Lansing officials weigh legality of ballot initiative
ADDITION: BREAKING NEWS
At about 4:30 on Wednesday afternoon, Lansing City Clerk Chris Swope announced he was unable to accept the petitions for a controversial proposal to update the city's ethics ordinance.
“I applaud the goal of transparency in government,” said City Clerk Chris Swope. “However, the City Attorney Office’s review documented a multitude of conflicts with the Michigan Constitution, state law and the City Charter. Per the City Charter, I cannot accept these petitions as “proper.”
The measure is now dead, unless proponents sue the city to force it onto the ballot. Officials with Lansing Citizens for Ethics Reform have hinted that may be an option. In Tallahassee Florida a similar initiative was taken to court by city leaders in an attempt to prevent it from appearing on the ballot. The city lost that court challenge the measure was approved by 67 percent of voters in Nov 2014.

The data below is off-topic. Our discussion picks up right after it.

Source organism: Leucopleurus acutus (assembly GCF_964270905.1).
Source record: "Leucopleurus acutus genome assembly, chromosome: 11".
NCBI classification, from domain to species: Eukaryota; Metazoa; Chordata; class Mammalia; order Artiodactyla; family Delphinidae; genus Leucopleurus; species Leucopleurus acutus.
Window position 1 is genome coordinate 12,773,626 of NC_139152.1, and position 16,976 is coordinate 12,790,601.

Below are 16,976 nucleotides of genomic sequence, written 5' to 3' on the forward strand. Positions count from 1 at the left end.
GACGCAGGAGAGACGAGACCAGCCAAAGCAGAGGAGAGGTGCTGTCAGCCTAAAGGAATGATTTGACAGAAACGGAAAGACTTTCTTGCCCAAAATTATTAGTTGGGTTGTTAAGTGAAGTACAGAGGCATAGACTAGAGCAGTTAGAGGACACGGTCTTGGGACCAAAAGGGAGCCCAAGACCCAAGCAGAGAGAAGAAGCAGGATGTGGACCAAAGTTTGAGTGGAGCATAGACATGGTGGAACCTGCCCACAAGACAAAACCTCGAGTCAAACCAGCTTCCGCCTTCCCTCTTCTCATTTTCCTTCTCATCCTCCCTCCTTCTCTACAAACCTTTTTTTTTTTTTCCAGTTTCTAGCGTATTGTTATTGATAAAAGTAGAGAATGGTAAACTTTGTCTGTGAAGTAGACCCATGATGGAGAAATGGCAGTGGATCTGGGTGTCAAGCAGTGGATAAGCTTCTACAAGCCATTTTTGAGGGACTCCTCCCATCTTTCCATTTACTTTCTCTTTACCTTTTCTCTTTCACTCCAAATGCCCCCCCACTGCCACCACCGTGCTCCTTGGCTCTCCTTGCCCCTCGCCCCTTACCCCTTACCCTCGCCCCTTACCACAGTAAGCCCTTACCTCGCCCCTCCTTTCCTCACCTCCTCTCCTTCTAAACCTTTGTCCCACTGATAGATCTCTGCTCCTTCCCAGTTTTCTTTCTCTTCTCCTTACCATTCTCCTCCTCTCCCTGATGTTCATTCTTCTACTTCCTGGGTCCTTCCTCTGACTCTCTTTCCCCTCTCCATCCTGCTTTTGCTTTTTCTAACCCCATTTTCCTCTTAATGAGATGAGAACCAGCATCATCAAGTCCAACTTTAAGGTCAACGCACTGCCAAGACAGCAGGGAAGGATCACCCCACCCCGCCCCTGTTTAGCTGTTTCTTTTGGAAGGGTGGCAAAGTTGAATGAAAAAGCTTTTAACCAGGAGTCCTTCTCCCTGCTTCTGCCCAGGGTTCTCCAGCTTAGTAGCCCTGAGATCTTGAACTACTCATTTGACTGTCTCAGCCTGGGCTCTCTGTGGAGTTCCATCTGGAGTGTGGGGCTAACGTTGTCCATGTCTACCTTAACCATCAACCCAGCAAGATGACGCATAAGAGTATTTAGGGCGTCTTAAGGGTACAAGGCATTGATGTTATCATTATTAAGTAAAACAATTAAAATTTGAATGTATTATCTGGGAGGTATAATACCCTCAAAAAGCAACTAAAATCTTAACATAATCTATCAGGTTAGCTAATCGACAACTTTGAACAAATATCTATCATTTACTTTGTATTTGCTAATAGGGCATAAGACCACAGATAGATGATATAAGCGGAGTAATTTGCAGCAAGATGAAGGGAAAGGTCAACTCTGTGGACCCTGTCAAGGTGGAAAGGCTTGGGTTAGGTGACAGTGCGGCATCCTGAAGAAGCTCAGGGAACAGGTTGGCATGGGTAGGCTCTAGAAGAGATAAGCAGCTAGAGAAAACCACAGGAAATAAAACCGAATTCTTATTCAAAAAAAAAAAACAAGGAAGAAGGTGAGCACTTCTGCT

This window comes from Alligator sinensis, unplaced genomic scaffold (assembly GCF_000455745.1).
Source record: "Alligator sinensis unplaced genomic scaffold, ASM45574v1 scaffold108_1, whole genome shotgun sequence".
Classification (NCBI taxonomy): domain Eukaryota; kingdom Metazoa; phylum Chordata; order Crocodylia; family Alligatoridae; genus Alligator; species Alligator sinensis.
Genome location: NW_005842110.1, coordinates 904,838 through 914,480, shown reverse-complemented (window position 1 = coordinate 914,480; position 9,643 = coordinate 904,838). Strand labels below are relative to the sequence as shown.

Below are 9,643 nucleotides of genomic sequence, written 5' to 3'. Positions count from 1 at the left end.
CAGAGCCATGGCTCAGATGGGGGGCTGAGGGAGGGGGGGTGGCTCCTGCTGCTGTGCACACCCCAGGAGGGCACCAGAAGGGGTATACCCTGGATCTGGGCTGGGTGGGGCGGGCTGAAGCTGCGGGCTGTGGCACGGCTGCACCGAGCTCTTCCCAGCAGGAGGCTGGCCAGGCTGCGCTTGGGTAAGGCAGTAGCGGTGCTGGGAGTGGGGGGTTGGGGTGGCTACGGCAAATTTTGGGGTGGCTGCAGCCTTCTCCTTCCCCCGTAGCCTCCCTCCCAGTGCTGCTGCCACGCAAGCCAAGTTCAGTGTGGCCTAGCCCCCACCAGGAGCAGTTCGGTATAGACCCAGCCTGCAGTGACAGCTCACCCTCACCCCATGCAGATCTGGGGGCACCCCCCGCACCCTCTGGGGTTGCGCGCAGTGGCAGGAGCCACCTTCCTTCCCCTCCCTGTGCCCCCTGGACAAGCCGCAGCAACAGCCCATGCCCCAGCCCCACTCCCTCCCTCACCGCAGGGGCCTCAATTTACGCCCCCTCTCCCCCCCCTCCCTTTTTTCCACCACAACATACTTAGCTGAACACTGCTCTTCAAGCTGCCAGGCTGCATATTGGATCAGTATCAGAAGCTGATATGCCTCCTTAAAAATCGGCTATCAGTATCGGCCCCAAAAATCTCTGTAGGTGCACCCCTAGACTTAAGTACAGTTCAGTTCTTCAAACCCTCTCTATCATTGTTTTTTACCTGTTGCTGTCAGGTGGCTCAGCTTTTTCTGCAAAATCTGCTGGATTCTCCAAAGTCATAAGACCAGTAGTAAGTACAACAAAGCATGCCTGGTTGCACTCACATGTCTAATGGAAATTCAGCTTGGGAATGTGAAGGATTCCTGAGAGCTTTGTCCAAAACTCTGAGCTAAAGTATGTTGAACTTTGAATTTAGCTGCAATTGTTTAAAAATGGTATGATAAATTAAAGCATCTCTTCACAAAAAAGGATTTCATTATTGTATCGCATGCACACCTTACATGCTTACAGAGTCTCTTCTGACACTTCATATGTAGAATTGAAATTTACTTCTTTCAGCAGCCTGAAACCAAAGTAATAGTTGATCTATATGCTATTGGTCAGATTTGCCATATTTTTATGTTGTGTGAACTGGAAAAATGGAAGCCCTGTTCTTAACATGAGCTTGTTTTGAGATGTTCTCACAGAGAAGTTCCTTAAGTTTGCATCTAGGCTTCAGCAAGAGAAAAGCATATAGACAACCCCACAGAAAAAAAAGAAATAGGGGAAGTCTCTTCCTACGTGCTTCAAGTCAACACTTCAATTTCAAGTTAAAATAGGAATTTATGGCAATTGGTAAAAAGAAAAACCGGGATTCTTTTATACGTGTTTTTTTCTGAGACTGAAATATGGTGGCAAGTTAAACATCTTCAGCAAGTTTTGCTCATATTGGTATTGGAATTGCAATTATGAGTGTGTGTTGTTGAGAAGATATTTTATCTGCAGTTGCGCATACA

"We're very disappointed that the mayors first instinct was to oppose more transparency in city government," said Walt Sorg, leader of Lansing Citizens for Ethics Reform. He said they were reviewing the City Attorney opinion, and would determine there next steps from there.
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